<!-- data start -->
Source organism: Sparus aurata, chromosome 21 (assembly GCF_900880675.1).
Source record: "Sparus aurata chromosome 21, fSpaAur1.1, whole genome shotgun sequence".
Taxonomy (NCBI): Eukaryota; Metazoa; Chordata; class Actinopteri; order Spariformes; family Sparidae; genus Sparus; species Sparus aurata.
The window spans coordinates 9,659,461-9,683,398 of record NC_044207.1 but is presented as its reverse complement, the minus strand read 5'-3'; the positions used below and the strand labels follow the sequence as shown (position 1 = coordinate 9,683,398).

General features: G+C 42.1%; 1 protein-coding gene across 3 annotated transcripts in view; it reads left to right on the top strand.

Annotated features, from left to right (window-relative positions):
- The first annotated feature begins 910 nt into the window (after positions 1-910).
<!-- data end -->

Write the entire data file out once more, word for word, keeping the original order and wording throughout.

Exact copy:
Source organism: Sparus aurata, chromosome 21 (assembly GCF_900880675.1).
Source record: "Sparus aurata chromosome 21, fSpaAur1.1, whole genome shotgun sequence".
Taxonomy (NCBI): Eukaryota; Metazoa; Chordata; class Actinopteri; order Spariformes; family Sparidae; genus Sparus; species Sparus aurata.
The window spans coordinates 9,659,461-9,683,398 of record NC_044207.1 but is presented as its reverse complement, the minus strand read 5'-3'; the positions used below and the strand labels follow the sequence as shown (position 1 = coordinate 9,683,398).

General features: G+C 42.1%; 1 protein-coding gene across 3 annotated transcripts in view; it reads left to right on the top strand.

Annotated features, from left to right (window-relative positions):
- The first annotated feature begins 910 nt into the window (after positions 1-910).